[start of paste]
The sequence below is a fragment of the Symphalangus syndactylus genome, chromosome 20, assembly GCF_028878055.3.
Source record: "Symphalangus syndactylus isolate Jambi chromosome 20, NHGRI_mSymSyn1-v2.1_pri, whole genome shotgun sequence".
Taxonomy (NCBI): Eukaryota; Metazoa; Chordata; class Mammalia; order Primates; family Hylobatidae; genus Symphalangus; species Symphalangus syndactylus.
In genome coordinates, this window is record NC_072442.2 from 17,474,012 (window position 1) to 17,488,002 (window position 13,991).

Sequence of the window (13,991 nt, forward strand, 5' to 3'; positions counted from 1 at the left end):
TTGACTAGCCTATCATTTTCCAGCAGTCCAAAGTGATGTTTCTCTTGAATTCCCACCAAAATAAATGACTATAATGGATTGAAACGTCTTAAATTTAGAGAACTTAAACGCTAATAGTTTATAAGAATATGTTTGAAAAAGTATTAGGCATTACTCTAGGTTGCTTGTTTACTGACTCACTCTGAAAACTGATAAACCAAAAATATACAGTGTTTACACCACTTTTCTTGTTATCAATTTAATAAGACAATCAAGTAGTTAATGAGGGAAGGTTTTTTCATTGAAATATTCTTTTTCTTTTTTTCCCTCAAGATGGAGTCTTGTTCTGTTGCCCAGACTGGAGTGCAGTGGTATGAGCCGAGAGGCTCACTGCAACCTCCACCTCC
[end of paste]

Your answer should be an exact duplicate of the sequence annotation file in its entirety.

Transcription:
The sequence below is a fragment of the Symphalangus syndactylus genome, chromosome 20, assembly GCF_028878055.3.
Source record: "Symphalangus syndactylus isolate Jambi chromosome 20, NHGRI_mSymSyn1-v2.1_pri, whole genome shotgun sequence".
Taxonomy (NCBI): Eukaryota; Metazoa; Chordata; class Mammalia; order Primates; family Hylobatidae; genus Symphalangus; species Symphalangus syndactylus.
In genome coordinates, this window is record NC_072442.2 from 17,474,012 (window position 1) to 17,488,002 (window position 13,991).

Sequence of the window (13,991 nt, forward strand, 5' to 3'; positions counted from 1 at the left end):
TTGACTAGCCTATCATTTTCCAGCAGTCCAAAGTGATGTTTCTCTTGAATTCCCACCAAAATAAATGACTATAATGGATTGAAACGTCTTAAATTTAGAGAACTTAAACGCTAATAGTTTATAAGAATATGTTTGAAAAAGTATTAGGCATTACTCTAGGTTGCTTGTTTACTGACTCACTCTGAAAACTGATAAACCAAAAATATACAGTGTTTACACCACTTTTCTTGTTATCAATTTAATAAGACAATCAAGTAGTTAATGAGGGAAGGTTTTTTCATTGAAATATTCTTTTTCTTTTTTTCCCTCAAGATGGAGTCTTGTTCTGTTGCCCAGACTGGAGTGCAGTGGTATGAGCCGAGAGGCTCACTGCAACCTCCACCTCC